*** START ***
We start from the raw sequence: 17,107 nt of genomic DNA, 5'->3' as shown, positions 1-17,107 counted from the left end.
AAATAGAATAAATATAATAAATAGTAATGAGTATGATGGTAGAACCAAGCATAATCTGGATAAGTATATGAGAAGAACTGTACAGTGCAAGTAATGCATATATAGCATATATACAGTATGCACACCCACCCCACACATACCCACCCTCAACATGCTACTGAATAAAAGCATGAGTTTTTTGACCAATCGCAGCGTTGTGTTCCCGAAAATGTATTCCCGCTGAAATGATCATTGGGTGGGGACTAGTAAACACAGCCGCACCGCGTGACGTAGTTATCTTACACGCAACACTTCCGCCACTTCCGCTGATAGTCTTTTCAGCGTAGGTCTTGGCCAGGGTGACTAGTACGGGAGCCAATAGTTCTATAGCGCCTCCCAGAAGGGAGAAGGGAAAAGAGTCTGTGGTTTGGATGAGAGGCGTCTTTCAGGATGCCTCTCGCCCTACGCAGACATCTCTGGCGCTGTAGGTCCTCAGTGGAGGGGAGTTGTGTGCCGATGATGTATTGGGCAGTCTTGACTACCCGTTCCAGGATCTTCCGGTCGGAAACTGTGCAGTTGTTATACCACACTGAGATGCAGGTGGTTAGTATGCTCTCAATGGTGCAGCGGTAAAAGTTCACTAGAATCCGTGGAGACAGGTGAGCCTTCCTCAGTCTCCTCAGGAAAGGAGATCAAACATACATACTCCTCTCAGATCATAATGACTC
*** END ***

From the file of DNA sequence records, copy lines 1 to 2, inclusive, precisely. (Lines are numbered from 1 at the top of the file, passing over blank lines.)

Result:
We start from the raw sequence: 17,107 nt of genomic DNA, 5'->3' as shown, positions 1-17,107 counted from the left end.
AAATAGAATAAATATAATAAATAGTAATGAGTATGATGGTAGAACCAAGCATAATCTGGATAAGTATATGAGAAGAACTGTACAGTGCAAGTAATGCATATATAGCATATATACAGTATGCACACCCACCCCACACATACCCACCCTCAACATGCTACTGAATAAAAGCATGAGTTTTTTGACCAATCGCAGCGTTGTGTTCCCGAAAATGTATTCCCGCTGAAATGATCATTGGGTGGGGACTAGTAAACACAGCCGCACCGCGTGACGTAGTTATCTTACACGCAACACTTCCGCCACTTCCGCTGATAGTCTTTTCAGCGTAGGTCTTGGCCAGGGTGACTAGTACGGGAGCCAATAGTTCTATAGCGCCTCCCAGAAGGGAGAAGGGAAAAGAGTCTGTGGTTTGGATGAGAGGCGTCTTTCAGGATGCCTCTCGCCCTACGCAGACATCTCTGGCGCTGTAGGTCCTCAGTGGAGGGGAGTTGTGTGCCGATGATGTATTGGGCAGTCTTGACTACCCGTTCCAGGATCTTCCGGTCGGAAACTGTGCAGTTGTTATACCACACTGAGATGCAGGTGGTTAGTATGCTCTCAATGGTGCAGCGGTAAAAGTTCACTAGAATCCGTGGAGACAGGTGAGCCTTCCTCAGTCTCCTCAGGAAAGGAGATCAAACATACATACTCCTCTCAGATCATAATGACTC